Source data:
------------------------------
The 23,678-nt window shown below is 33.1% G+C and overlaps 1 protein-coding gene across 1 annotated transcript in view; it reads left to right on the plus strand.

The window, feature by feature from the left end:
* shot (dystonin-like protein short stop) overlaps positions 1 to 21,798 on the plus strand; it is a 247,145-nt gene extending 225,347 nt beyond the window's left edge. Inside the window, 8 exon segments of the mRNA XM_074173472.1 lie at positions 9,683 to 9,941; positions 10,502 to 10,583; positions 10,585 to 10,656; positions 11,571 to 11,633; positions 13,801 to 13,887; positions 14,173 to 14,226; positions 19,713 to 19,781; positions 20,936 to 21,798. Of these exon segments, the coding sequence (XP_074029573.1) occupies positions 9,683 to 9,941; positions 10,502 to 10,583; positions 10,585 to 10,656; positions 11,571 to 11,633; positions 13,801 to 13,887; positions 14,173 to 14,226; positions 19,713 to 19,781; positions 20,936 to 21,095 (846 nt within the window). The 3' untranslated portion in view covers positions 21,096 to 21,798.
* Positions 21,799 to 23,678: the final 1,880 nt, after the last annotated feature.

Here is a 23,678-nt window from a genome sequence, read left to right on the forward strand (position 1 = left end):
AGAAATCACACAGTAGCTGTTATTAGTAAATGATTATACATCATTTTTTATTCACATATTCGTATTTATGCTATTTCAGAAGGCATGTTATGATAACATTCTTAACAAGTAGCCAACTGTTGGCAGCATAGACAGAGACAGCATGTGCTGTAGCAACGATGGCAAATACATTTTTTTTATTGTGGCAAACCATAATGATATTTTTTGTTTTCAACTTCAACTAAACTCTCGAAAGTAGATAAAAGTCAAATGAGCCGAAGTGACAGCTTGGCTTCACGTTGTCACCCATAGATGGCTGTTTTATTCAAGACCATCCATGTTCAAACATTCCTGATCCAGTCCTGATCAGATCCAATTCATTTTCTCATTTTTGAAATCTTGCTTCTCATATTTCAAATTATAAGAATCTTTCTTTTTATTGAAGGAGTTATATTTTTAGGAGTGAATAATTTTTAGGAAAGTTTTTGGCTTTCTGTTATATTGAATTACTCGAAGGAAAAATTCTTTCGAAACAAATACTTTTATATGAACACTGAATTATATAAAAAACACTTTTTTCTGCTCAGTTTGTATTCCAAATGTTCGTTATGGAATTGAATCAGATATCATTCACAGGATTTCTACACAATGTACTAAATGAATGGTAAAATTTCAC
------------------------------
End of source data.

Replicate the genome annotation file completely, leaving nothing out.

The 23,678-nt window shown below is 33.1% G+C and overlaps 1 protein-coding gene across 1 annotated transcript in view; it reads left to right on the plus strand.

The window, feature by feature from the left end:
* shot (dystonin-like protein short stop) overlaps positions 1 to 21,798 on the plus strand; it is a 247,145-nt gene extending 225,347 nt beyond the window's left edge. Inside the window, 8 exon segments of the mRNA XM_074173472.1 lie at positions 9,683 to 9,941; positions 10,502 to 10,583; positions 10,585 to 10,656; positions 11,571 to 11,633; positions 13,801 to 13,887; positions 14,173 to 14,226; positions 19,713 to 19,781; positions 20,936 to 21,798. Of these exon segments, the coding sequence (XP_074029573.1) occupies positions 9,683 to 9,941; positions 10,502 to 10,583; positions 10,585 to 10,656; positions 11,571 to 11,633; positions 13,801 to 13,887; positions 14,173 to 14,226; positions 19,713 to 19,781; positions 20,936 to 21,095 (846 nt within the window). The 3' untranslated portion in view covers positions 21,096 to 21,798.
* Positions 21,799 to 23,678: the final 1,880 nt, after the last annotated feature.

Here is a 23,678-nt window from a genome sequence, read left to right on the forward strand (position 1 = left end):
AGAAATCACACAGTAGCTGTTATTAGTAAATGATTATACATCATTTTTTATTCACATATTCGTATTTATGCTATTTCAGAAGGCATGTTATGATAACATTCTTAACAAGTAGCCAACTGTTGGCAGCATAGACAGAGACAGCATGTGCTGTAGCAACGATGGCAAATACATTTTTTTTATTGTGGCAAACCATAATGATATTTTTTGTTTTCAACTTCAACTAAACTCTCGAAAGTAGATAAAAGTCAAATGAGCCGAAGTGACAGCTTGGCTTCACGTTGTCACCCATAGATGGCTGTTTTATTCAAGACCATCCATGTTCAAACATTCCTGATCCAGTCCTGATCAGATCCAATTCATTTTCTCATTTTTGAAATCTTGCTTCTCATATTTCAAATTATAAGAATCTTTCTTTTTATTGAAGGAGTTATATTTTTAGGAGTGAATAATTTTTAGGAAAGTTTTTGGCTTTCTGTTATATTGAATTACTCGAAGGAAAAATTCTTTCGAAACAAATACTTTTATATGAACACTGAATTATATAAAAAACACTTTTTTCTGCTCAGTTTGTATTCCAAATGTTCGTTATGGAATTGAATCAGATATCATTCACAGGATTTCTACACAATGTACTAAATGAATGGTAAAATTTCAC